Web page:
When British author Guy Beringer coined the word “brunch” in 1895, weekend dining was changed forever. In an essay for Hunter’s Weekly titled “Brunch: A Plea,” Beringer introduced the concept of a breakfast-lunch hybrid, suggesting that readers forfeit their heavy Sunday meals in favor of something lighter, served earlier in the day. The United States soon followed suit; in 1896, The New Oxford, a Pennsylvania newspaper, described the latest dining “fad” in which guests ate after 11 a.m. Initially considered an upper-class experience, brunch was largely reserved for households that had the time and resources to host guests for a leisurely midday meal.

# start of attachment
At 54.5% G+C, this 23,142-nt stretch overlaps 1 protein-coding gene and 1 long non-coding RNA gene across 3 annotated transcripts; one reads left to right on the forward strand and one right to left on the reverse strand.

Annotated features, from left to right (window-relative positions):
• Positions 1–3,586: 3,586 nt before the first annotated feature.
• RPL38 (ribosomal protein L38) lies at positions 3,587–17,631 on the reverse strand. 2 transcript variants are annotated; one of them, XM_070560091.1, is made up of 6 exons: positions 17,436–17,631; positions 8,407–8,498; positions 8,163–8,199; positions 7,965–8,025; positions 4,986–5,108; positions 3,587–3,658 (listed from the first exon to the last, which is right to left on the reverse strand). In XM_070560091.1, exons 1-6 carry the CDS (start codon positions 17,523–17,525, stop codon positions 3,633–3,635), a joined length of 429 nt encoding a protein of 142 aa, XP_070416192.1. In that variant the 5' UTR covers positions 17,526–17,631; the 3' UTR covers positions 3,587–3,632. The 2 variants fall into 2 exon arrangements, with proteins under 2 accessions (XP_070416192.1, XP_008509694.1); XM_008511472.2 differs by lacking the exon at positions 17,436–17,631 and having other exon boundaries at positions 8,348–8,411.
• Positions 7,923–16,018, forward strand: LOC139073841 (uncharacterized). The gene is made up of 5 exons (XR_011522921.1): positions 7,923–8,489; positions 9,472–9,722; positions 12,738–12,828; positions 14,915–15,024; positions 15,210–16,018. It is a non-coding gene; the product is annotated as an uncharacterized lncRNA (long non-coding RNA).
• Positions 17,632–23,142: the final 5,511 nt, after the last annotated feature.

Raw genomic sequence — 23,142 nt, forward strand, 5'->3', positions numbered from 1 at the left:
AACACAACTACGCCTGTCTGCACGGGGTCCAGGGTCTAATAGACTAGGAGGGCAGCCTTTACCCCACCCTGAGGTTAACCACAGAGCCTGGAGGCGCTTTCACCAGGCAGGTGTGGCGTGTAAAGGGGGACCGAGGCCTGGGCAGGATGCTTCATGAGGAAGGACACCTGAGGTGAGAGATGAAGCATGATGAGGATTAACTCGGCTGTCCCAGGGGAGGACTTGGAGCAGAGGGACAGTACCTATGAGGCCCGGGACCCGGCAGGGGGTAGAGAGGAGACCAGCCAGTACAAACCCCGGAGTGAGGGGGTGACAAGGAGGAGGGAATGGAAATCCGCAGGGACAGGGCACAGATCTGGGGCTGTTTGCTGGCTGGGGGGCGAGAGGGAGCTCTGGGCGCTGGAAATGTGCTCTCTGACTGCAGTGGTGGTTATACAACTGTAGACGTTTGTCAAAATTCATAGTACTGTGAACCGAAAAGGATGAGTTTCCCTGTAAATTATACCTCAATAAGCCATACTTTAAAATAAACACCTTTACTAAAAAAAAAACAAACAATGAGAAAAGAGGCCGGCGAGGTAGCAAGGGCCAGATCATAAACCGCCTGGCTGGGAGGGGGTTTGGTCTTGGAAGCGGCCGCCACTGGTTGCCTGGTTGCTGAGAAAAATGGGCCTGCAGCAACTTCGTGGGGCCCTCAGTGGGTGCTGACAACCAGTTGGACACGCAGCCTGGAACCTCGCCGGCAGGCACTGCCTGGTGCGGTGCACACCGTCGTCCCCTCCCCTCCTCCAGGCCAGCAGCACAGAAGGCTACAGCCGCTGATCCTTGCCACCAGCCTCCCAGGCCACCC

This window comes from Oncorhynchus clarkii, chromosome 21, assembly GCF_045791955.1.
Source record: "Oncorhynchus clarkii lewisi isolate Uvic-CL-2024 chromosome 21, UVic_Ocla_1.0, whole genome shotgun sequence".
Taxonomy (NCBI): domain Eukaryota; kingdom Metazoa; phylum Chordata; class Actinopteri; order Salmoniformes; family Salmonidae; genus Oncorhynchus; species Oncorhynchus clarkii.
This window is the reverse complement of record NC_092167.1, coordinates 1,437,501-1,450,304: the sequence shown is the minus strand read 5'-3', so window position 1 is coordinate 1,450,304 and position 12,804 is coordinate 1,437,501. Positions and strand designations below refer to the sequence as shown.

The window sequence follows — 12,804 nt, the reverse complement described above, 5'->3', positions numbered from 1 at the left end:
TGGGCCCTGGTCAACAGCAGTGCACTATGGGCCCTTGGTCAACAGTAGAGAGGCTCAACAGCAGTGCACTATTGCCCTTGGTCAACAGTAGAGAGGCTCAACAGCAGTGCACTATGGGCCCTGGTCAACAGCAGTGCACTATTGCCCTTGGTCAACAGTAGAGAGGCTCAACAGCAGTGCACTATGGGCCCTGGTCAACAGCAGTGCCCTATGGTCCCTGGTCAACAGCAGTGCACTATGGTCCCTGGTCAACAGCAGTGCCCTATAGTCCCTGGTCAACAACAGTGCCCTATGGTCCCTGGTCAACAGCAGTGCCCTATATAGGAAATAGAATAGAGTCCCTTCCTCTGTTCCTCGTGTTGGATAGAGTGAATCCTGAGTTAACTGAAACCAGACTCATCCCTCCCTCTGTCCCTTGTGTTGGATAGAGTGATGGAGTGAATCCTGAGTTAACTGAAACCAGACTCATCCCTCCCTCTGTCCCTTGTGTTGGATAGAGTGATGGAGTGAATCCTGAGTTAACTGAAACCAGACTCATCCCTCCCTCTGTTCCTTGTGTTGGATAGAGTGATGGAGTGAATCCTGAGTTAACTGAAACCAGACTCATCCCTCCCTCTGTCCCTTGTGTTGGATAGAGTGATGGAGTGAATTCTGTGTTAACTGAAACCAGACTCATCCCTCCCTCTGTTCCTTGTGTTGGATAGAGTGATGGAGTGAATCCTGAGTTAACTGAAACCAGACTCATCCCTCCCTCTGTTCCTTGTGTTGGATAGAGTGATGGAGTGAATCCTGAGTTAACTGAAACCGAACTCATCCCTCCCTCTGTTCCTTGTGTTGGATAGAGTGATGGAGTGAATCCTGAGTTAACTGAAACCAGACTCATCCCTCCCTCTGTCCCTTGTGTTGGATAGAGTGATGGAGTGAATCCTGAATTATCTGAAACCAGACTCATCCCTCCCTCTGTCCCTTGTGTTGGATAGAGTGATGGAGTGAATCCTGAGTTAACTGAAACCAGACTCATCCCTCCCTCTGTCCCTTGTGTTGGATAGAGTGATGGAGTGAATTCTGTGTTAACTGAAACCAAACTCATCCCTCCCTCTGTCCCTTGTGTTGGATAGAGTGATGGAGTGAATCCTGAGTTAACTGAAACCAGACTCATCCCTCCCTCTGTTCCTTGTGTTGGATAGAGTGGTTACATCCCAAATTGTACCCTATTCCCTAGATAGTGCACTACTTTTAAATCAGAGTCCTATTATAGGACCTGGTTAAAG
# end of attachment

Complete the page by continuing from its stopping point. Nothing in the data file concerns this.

Hollywood helped bring brunch to the mainstream in the 1930s. Movie stars taking transcontinental train trips frequently stopped in Chicago for a late-Sunday-morning bite, and hotels were happy to accommodate. Restaurants soon followed, and by 1939, The New York Times declared Sunday a “two-meal day.” The American public gladly obliged, and not only for their chance to socialize outside a church setting. While Beringer had originally advised diners to substitute tea and coffee for whiskey and beer with the meal, by the middle of the 20th century the brunch crowd was sipping on signature cocktails such as bloody marys and mimosas.